• Forces of Evil can rely on Uruk commanders across the Isengard and Mordor lists (S5 across the board, many also have 3 Might points), while various other monster heroes could be fielded to "fight fire with fire." In general, though, your primary hero choices appear in the spell-caster section above or are not very efficient at dealing damage against a dragon.
This strategy doesn't work very well against dragons with wings, as their mobility will cause problems in tying them down. When facing these kinds of dragons, you can use a slightly different strategy (see the 5th point below) to protect your vital units. If you're selecting the hero option here, you should also beware dragons that take Tough Hide, as even the strongest heroes will be wounding on 6s (5s if they have a two-handed weapon or a similar rule). This can not only keep you from carving through the grunts of your enemy's army, but also prolongs your struggle against a foe who likely has a higher Fight value (and Strength) value than your own.

4) Never Underestimate The Power Of Not Having Spears

The meta here at TMAT tends to recommend the use of spearmen - they buff your attacks, enhance heroes, and can allow miserable Goblins to have an even chance of beating better units who lack spear support (like Dwarves). There is, however, a very practical benefit of not having spears: you don't need ranks. If the dragon charges ahead of the main line, armies without spears are free to stagger their units without much fear of being hurt in the long-term. This seriously limits not only a dragon's ability to kill large numbers of units, but can also be a very effective way to protect tactical heroes from a monster with a huge base.
  • Armies that fit this bill include Rohan (throwing spears aren't spears, buddy - they're better!), Durin's Folk (throwing weapons and super-powered bows make up for not having spears), and the Shire ("throwing weapons" might be a bit of a stretch here, but tons of little minions who would take FOREVER to pay for a 250 point dragon - let alone a 300-350 dragon - is pretty effective).
  • Other armies who can choose not to take spears include Isengard (armies that field almost exclusively berserkers, ferals, or scouts will find this easy enough and not miss their spears too much), Easterlings (halberds are great, but if you're going for 50% bow limit, you don't need spears), and Angmar (Orcs are great, but an army of spectres could really keep that dragon on the run).
While the "stagger" strategy is very effective against dragons who breathe fire, it is not very effective against those with wings, as spreading out your units means that individual units can be selected as prey much more easily. Catching these dragons, however, is much easier with a stagger formation, as our units are, well, everywhere. If your goal is to catch them, you can do that here rather easily...I won't say that this allows you to beat a dragon...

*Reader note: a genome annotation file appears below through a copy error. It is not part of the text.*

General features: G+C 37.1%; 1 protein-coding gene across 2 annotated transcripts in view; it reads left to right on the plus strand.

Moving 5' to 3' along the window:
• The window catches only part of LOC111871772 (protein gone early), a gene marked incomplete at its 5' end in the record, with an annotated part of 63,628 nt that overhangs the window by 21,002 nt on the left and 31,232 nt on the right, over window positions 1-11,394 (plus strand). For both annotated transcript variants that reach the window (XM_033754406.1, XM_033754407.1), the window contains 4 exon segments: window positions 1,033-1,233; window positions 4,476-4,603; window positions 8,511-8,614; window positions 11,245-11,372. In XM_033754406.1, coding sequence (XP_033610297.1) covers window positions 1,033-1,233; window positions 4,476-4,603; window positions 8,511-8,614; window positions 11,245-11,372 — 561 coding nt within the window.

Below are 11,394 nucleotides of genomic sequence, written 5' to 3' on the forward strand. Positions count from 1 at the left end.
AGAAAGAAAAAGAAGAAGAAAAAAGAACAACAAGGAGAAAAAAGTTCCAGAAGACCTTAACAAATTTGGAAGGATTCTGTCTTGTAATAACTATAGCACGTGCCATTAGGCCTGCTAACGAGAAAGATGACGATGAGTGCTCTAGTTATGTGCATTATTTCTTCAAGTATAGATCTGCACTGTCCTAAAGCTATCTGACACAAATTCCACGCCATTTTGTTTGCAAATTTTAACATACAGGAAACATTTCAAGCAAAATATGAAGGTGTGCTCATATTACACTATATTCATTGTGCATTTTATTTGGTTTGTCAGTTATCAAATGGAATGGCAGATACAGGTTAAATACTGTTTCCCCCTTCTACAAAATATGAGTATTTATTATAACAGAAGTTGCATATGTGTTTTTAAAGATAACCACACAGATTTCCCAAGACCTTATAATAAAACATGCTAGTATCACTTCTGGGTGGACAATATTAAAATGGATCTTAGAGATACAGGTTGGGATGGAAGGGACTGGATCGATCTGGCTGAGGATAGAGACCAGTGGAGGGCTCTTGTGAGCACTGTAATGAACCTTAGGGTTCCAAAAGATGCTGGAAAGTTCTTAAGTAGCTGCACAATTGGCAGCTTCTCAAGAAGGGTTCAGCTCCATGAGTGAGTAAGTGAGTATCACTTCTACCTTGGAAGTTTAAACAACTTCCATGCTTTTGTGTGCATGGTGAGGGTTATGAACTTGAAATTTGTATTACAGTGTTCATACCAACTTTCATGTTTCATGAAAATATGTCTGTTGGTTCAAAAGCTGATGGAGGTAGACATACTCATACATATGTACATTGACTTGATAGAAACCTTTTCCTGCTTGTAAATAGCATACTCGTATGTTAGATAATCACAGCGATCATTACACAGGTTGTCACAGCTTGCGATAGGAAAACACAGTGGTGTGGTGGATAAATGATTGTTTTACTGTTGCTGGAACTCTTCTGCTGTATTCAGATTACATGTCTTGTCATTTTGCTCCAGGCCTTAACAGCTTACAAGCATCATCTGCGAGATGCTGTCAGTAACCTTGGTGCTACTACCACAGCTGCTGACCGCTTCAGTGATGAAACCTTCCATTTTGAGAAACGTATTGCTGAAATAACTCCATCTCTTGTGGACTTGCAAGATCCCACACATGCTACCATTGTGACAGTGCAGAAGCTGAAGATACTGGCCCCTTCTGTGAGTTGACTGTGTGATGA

5) Never Underestimate The Power Of Terrain

In a recent game I played against Glenstorm, a Rohan army that was cavalry-only successfully defeated a Goblin army that fielded a "vanilla" dragon. The reason? Terrain (chief among other reasons). Monsters have this rough rule in the ORB that says that they cannot perform jump tests or climbing tests, which makes it really difficult for monsters to move around without being able to fly. Having a vanilla dragon and a lot of terrain means a slow, lumbering terror who can be avoided simply by leaping over a wall (yes boys, I think it's broken too). There are other ways to use terrain though:
  • Placing a tactical hero, like a shaman or spell-caster, between pieces of terrain (or next to a large piece of terrain with a staggered group of warriors) can keep the dragon from charging for 1-3 turns. This not only buys you time to use your tactical heroes for as long as possible before they meet an ill end, but gives a caster time to whittle down the Will store of the wyrm (how about that for alliteration) OR allow a power hero time to charge the dragon and keep him at bay.
  • If you have a powerful archer hero, terrain can be used as a screen to buy you a turn or two more to shoot at the beast OR can serve as a disincentive for the beast to charge the archer in the first place (as "hopping over the wall" over and over again gets old really quick if you can't pull the same maneuver).
  • While terrain that is raised above the ground can be very useful to keep monsters of any size at bay, dragons without the ability of flight are perhaps more crippled by patches of difficult terrain. With such large bases, it will take a while for them to get out of the difficult terrain and they'll lose their charge bonuses (I think, like cavalry do) if they pass through difficult terrain when they are charging. While this could be a forest, it could also be a sand pit, patch of rocky ground, or marshland.
This strategy can not only be employed by any army (though those with strong choices for casters and archers can make particularly good use of it), but it can work very effectively against any kind of dragon. Unlike the other strategies, however, you are a slave to the one who created the map. The more terrain is on the map, the harder any dragon (wings or no wings) will find it to move. If the map is desolate, however, you'll need one of the other strategies listed above.

Onward To Slaying Dragons!

This post wraps up our discussion on dragons. I'm looking forward to finishing some work on my Wood Elves and Dwarves in the coming months. Also, in February, I'll be having a special "contest" related to my army in the Grand Tournament, so be watching this space!